The Fort Worth City Council on Aug. 14 approved a resolution to propose a reduction in Fort Worth’s property tax rate by 2 centers, from 80.5 cents per $100 valuation to 78.5 cents.
The proposed ad valorem tax rate is 80.5 cents per $100. The proposed property tax rate is 78.5 cents. The owner of a home valued at $221,800 with a homestead exemption would pay $1,393 in city property taxes.
An ad valorem tax is based on the value of a transaction or of property. It is typically imposed at the time of a transaction, as in the case of a sales tax or value-added tax. Both will be up for a vote by the council as part of the proposed fiscal year 2019 budget at the Sept. 18 meeting.
One cent of the tax rate is worth about $6.2 million to the city’s budget, Cooke said. Total tax revenue from properties would increase by 2.86 percent.
In the meantime, the council scheduled two public hearings. The first will be Aug. 28, and the second will be Sept. 11, both at 7 p.m. in the City Council chambers, 200 Texas St.
OPERATING BUDGET PREVIEW
A week after giving council members a look at the proposed capital budget for fiscal year 2019, City Manager David Cooke presented the proposed operating budget at the Aug. 14 work session.
The total recommended operating budget is $1.72 billion, up 3.6 percent from FY 2018. The overall budget is $1.91 billion, an increase of 2.51 percent from FY 2018.
The recommended general fund is up 5.8 percent to about $674.6 million.
Cooke reiterated that recommended property tax rate would drop 2 cents to 78.5 per $100. He said the reduction would help Fort Worth in attracting new businesses.
Cooke said a penny of the tax rate is worth about $6.2 million to the city’s budget.
“For a third consecutive year, the city’s economic outlook is positive, from improvements in local job growth and sales tax collections to increases in residential and commercial values and new building permits,” Cooke said. “Along with this growth have come increased demands on city services and infrastructure and, ultimately, the requests for and use of city dollars.”
The largest general fund revenues are expected to be from property tax (53 percent), which will be an overall increase of about 8 percent. Sales tax income is projected to be about 24 percent of the general fund budget, an increase of about 5.6 percent.
No surprise, the largest general fund expenditures are again expected to be for police (up 5.9 percent to about $253.9 million) and fire departments ($150 million, up 3.4 percent).
Among the goals of the new budget is fixing structural problems within the city. For example, the police department is on track to overspend the FY 2018 budget by about $8.5 million, and FY 2019 has been adjusted by $5.5 million for structural fixes.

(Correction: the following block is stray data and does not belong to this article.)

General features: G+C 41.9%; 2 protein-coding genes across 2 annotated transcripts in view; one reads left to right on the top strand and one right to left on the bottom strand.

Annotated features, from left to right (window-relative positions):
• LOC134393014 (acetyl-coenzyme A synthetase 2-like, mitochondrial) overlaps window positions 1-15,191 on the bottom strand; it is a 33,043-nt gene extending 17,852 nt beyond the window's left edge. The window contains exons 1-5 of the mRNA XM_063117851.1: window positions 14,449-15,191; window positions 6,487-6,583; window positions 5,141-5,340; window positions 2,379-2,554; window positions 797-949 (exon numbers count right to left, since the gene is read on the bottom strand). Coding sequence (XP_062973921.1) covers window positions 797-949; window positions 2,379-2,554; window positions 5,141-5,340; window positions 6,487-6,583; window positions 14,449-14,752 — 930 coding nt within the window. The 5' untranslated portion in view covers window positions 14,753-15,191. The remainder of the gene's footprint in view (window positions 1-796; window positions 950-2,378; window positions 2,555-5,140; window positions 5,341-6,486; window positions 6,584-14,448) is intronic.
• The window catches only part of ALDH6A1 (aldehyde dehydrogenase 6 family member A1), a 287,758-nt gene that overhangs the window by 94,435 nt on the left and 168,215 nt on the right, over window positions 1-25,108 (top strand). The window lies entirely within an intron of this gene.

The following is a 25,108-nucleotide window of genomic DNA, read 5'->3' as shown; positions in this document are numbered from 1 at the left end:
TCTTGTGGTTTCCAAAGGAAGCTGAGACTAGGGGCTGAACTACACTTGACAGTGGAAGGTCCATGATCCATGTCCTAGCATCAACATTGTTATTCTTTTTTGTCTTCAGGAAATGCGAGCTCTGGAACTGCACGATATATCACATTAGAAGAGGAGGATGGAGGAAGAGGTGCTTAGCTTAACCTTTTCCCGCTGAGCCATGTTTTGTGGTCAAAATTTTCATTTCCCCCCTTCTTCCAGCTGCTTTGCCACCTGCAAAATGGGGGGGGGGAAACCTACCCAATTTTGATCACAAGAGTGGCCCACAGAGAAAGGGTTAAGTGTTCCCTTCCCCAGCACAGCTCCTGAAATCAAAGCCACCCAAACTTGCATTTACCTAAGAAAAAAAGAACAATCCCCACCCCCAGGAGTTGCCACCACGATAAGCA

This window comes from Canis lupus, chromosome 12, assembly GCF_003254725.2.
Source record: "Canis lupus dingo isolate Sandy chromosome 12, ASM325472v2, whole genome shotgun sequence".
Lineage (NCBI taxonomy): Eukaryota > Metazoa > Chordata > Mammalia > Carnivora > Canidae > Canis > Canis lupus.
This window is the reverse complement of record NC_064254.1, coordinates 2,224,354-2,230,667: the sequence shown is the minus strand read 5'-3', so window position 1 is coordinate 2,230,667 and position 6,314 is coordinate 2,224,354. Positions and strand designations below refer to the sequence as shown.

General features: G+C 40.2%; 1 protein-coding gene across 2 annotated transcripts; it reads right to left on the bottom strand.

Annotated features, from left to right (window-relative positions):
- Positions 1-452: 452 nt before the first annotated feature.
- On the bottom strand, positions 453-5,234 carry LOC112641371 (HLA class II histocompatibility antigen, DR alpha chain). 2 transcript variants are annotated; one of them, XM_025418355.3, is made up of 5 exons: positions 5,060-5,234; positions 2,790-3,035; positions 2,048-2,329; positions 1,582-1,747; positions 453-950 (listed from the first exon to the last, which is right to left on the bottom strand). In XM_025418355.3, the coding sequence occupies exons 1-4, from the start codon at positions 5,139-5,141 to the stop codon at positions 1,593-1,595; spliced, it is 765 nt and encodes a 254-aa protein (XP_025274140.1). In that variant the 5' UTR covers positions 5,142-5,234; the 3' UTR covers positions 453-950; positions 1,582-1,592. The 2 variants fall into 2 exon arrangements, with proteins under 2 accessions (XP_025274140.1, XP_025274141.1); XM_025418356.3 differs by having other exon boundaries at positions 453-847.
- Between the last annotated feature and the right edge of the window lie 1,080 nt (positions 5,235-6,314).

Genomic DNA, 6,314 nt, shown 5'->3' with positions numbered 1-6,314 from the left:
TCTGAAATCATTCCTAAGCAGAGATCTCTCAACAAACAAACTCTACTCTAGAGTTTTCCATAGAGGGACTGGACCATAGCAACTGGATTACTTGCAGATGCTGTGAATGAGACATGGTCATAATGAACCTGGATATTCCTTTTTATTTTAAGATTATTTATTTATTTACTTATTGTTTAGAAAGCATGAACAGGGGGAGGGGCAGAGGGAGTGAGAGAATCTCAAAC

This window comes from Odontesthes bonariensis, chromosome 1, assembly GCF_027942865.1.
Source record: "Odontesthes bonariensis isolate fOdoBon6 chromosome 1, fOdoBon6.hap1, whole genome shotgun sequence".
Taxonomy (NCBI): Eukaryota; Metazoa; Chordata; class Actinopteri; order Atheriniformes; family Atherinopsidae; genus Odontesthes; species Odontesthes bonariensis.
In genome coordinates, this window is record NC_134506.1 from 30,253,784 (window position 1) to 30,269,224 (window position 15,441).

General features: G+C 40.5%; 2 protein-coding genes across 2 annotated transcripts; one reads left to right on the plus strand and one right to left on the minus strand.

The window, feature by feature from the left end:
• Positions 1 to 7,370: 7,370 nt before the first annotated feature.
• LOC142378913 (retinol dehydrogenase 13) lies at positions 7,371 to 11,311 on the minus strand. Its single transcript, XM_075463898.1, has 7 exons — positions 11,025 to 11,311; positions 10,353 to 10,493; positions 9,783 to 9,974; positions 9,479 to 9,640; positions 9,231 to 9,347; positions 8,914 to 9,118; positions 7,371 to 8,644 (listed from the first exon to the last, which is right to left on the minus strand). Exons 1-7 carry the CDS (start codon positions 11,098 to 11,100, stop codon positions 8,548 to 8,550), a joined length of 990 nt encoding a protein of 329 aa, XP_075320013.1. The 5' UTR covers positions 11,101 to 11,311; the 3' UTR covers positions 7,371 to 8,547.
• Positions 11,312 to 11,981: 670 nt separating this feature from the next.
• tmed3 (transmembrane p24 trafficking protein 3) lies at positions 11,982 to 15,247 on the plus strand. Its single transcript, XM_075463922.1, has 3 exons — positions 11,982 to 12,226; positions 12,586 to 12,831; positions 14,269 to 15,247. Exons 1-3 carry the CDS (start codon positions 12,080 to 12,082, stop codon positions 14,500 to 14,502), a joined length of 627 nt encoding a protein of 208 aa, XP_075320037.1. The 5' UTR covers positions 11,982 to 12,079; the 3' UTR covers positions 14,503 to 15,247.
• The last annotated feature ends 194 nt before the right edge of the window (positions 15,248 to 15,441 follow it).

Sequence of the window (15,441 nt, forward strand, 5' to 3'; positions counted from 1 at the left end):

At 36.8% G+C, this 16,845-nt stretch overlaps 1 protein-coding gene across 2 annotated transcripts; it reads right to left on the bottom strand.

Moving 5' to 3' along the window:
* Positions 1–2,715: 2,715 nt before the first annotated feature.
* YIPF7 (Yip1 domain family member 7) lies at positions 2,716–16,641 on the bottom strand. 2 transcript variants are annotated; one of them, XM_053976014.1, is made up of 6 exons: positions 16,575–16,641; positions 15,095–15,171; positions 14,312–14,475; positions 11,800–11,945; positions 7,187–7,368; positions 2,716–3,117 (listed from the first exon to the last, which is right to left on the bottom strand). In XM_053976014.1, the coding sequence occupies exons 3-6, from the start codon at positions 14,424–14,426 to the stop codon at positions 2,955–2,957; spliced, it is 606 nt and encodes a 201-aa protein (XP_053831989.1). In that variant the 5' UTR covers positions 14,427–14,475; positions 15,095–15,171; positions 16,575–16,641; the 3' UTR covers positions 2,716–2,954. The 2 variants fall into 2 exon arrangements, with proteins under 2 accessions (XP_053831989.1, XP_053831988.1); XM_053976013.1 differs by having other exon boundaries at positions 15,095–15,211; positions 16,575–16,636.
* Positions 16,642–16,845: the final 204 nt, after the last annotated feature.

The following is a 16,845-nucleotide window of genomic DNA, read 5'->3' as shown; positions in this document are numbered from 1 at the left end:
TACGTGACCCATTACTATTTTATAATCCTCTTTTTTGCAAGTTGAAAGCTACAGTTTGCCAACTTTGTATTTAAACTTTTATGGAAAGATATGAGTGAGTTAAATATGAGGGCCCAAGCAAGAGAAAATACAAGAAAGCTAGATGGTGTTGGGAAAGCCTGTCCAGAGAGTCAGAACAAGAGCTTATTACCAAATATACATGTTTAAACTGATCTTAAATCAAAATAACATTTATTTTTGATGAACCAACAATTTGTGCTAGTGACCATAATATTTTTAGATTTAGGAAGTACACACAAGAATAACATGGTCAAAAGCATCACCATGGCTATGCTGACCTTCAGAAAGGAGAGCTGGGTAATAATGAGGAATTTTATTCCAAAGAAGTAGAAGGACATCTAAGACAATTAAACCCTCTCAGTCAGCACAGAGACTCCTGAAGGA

Among the largest goals is fixing the city’s pension fund, which is currently heading toward insolvency with a liability of about $1.6 billion. The recommended general fund contains $10.2 million, or 3 percent of payroll, for helping with this problem.
Cooke had previously outlined a recommended plan to get the pension fund back on track. The recommendation, which amounts to an addition of almost $50 million per year above the current approximately $90 million being put in, includes additional contributions from the city (taxpayers), increased contributions from employees, changes to eligibility (such as establishing a minimum retirement age), and changes to employees’s and retirees’s cost-of-living adjustments (COLAs).
Cooke’s presentation on the operating budget also noted no rate increase in water and sewer services, stormwater and solid waste services.
The budget increases funding to capital projects such as street maintenance and repair, funds to improve neighborhood vitality and safety, and funds for park maintenance and improvements.
Also included is funding and subsequent staffing for new facilities approved in the 2014 bond program, such as the Golden Triangle Library, Fire Station No. 43, and new parks.
Priorities in the 2019 budget include projects such as improving the Las Vegas Trail neighborhood, a disparity study for the Minority Business Enterprise program, implementing the Economic Development Strategic Plan, and increased staffing for the Planning and Development Department.
In his previous capital budget presentation, Cooke outlined a five-year capital planning process designed to replace and improve aging infrastructure. He presented statistics that show Fort Worth is adding about 20,000 new residents each year and is currently the 15th largest city in the nation, with expectations to become the 12th largest in the next few years.
Among the capital planning goals he presented previously were:
*Implementation of the 2014 and 2018 bond programs.
*Increase funding for infrastructure maintenance and investment.
*Continue improvements through the Neighborhood Improvement Strategy that has been responsible to improvements in Stop Six and Ash Crescent recently.
A five-year plan Cooke demonstrated would add around $1.74 billion in capital improvements through FY 2023.
Public hearings are set for Aug. 28 and Sept. 11 at 7 p.m. in council chambers at City Hall before the council is scheduled to vote on the budget on Sept. 18.